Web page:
"Expensive" is a relative term. Years ago, I was buying a new top-of-the-line Dell notebook every year to 18 months, at an average cost of $5-6K. RAM back then was measured in MB, not GB, and overall specs were extremely primitive compared to today. By comparison, my current MBP cost about half of that, and is still going strong 5 years later. I consider all of today's Mac to be a bargain. There's no "coping" required. For those of us who make a living with our Macs, they're even more of a bargain, as they make money, rather than costing money.

    If you want to talk about expensive machines, visit a Harley-Davidson forum. :cool:
  10. swerve147 macrumors 6502a

    Jan 12, 2013
  11. jcpb macrumors 6502a

    Jun 5, 2012
    If you bought your (insert expensive device here) with your own money, would you treat it like a dog and abuse it like there is no tomorrow? The answer is obvious.

    Last month I was given an entry-level tablet as a gift. Seemingly nice specs, quad-core ARM CPU inside, can't handle a Handbrake-encoded MP4 High Profile Blu-ray movie clip - while my infinitely slower iPhone 4S played it without issue. So I bugged the tablet and overdrained its battery - I'll probably deconstruct it soonish for S&G :p

    For the MBPR, though, I bought it with my own money, so I don't mind getting OCD over it.
  12. DisMyMac macrumors 65816


    Sep 30, 2009
    Not just laptops- cars, clothes, jewelry... I don't like owning nice things either, so I've learned not to buy them.

    I say save your $3000. Buy something for $800 that does almost the same thing, and you'll be much happier overall. Trust me.
  13. John Adams macrumors regular

    Apr 22, 2012
    Fort Worth, TX USA
    I've never bought Applecare and have saved about $2000 by not doing so over the years on several devices.
  14. swerve147 macrumors 6502a

    Jan 12, 2013
    Yeah, we all have different opinions on it. The reasons are out there for buying into it (1st gen product, everything soldered etc.), but it's up to the individual to decide whether or not it's worth the peace of mind. Just a suggestion.

    Oh BTW, looking for discounts always helps. It's more worth it at $250 thru B&H then it is $350 through Apple. Always looking to save $, esp. with Apple products.
  15. NewbieCanada macrumors 68030

    Oct 9, 2007
    Just think of it as your 2-year-old child. Take good care of it, don't ever leave it unattended, don't let anyone else touch it unless you're as sure of them as you are of yourself and accept that it will get a couple of bumps and bruises over the next few years.
  16. DarkoDonnie thread starter macrumors member


    Jun 18, 2013
    I belive you, I try to buy things under 500 for this reason. but I need this exact hi-end model for work I do.. I'd pick up at referb 13" 4gb if i didn't absolutely need the top of the line.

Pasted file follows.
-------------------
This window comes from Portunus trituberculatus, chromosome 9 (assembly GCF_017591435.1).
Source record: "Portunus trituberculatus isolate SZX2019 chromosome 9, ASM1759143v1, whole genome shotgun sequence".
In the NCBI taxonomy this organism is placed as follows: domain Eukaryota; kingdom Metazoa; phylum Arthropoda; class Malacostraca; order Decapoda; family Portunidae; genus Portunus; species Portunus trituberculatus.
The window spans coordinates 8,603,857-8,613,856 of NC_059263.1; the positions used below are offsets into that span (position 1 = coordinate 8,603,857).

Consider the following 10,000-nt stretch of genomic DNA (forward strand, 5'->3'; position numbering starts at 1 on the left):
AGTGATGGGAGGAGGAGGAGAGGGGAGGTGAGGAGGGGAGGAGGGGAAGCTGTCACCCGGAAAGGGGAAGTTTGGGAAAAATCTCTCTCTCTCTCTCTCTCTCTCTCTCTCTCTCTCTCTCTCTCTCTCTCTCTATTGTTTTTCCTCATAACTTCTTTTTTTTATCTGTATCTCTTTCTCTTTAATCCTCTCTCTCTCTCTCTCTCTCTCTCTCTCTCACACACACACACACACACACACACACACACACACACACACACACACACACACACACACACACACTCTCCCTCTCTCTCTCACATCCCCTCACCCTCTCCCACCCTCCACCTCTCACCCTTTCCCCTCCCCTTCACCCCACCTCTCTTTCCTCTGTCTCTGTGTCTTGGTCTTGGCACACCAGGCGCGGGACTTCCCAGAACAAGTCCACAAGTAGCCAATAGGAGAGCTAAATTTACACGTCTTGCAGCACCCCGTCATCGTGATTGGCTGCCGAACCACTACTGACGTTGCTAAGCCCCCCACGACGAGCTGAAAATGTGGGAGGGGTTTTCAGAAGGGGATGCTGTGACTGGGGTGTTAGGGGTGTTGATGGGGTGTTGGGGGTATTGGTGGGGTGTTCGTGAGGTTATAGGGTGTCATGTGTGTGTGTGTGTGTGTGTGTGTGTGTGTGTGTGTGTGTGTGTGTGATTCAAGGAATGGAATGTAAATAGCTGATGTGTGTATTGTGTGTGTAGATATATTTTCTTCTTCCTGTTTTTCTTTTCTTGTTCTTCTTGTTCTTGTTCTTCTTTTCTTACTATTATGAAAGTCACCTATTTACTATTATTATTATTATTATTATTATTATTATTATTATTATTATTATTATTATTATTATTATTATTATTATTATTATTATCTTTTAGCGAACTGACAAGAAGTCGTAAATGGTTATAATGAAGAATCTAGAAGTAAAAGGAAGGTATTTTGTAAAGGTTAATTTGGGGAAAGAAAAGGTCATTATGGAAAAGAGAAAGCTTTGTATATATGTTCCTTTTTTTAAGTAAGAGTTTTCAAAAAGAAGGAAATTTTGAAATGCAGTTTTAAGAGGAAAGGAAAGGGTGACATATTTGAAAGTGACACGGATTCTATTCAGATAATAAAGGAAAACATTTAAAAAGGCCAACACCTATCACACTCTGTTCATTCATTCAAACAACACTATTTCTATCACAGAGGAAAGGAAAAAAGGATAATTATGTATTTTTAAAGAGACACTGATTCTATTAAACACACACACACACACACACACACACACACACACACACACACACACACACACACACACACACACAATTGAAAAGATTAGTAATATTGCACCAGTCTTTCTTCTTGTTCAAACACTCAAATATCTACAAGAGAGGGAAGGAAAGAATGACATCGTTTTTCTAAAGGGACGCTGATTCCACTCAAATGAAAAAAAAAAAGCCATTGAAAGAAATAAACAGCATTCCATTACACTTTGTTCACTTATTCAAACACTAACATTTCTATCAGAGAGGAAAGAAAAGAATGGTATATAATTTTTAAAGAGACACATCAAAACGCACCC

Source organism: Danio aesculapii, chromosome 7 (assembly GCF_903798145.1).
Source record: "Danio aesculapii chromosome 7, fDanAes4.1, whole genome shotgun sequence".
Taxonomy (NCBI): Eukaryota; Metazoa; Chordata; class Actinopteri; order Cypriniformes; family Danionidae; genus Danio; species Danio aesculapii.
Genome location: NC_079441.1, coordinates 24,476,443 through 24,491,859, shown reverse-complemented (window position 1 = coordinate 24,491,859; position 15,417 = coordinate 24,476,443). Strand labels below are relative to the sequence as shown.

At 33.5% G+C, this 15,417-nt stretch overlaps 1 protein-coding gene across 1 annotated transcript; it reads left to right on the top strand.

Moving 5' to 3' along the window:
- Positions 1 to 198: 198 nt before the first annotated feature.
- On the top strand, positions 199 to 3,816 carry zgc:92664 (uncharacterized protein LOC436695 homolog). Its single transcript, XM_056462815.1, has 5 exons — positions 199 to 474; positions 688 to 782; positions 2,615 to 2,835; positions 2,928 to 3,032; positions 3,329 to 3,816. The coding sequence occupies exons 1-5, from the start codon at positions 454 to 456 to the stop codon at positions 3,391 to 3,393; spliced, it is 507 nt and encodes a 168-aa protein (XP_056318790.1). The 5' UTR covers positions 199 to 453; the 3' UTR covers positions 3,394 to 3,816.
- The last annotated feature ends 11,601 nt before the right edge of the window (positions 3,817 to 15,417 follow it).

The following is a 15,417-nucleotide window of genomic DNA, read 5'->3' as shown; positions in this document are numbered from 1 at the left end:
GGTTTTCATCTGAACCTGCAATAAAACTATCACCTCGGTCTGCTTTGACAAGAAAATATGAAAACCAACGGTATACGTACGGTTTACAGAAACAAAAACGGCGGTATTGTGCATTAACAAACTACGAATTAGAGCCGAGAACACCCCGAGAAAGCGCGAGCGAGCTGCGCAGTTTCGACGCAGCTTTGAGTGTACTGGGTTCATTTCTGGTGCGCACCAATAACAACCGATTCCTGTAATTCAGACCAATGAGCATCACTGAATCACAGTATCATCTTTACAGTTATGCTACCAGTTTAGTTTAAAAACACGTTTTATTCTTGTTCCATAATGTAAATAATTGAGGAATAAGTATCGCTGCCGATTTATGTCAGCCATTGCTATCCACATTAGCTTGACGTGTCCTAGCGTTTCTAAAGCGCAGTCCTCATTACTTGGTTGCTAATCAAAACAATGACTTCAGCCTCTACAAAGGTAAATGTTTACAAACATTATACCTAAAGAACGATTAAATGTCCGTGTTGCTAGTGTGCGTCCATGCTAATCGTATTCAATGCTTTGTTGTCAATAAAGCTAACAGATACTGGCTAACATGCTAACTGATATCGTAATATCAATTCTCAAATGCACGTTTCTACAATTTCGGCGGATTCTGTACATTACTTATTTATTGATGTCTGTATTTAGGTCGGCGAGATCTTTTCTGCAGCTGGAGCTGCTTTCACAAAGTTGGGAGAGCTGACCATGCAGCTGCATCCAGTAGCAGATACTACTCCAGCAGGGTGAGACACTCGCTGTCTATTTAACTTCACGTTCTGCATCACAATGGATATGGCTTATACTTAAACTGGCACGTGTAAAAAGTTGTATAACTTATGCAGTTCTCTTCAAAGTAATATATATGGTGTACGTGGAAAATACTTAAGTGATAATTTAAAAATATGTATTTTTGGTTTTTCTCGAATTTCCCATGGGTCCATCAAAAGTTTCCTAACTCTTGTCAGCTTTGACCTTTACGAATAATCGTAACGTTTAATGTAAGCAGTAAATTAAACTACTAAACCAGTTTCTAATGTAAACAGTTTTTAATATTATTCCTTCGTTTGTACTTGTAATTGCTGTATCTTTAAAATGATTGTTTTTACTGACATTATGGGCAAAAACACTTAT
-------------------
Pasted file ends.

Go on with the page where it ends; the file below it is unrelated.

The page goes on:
So the repeat I'm seeing is being careful. I'm super careful so it does make me feel a little better!.

    I do plan to have it for the next 5 years, so ware and tare / scratches isn't the issue, it's just damage and being stolen.. seeing repeat of just being careful, keeping an eye out. so, I'll try that! I'm excited just not used to carrying around something so expensive.
  17. gametime10 macrumors regular

    Mar 30, 2006
    I bought a used rMBP (512GB SSD, 16GB SDRAM) for $2000, but still felt uneasy about carrying it around. So I sold it on CL, got my money back, and now am using a maxed out 2011 MBP. Doing the upgrades myself, I ended up spending almost $1000 less, and don't mind letting this get used nearly as much.
  18. CultHero macrumors 6502

    Mar 20, 2007
  19. MaxPower72 macrumors 6502


    Aug 15, 2012
    Chicago, Illinois, Crooks County
    Just avoid to drink beer, water, cola, 7UP, juice, wine, moonshine or any other beverage/liquid while working with it or you might increase your chances to eventually open one of those "OMG I Spilled XXXX on my brand new rMBP HELP!" kind of threads...
  20. jcpb macrumors 6502a

    Jun 5, 2012
    If you are a licensed firearms owner, I don't see anything wrong with posting pictures of your Mac(s) alongside a pistol.

    Of course, the other way is to post pictures of your Mac(s) alongside your collectibles, whatever they may be, so here's mine.

    and here's a google image search if any of you thinks my MBPR is fifty shades of ugly.

    Attached Files:

  21. Doward macrumors 6502a

    Feb 21, 2013
    Just buy gently used. I spent 50% of what you're looking at spending, for 90% of the computer.
  22. DarkoDonnie thread starter macrumors member


    Jun 18, 2013
    haha ill keep that in mind


    my fear with that was that the battery would be worn out.. though I guess it's only 200$ to replace the battery if it was really "that bad" sooner than a new...

    either way, due to limitations (credit at a auth mac store) I do have to buy new from retailer.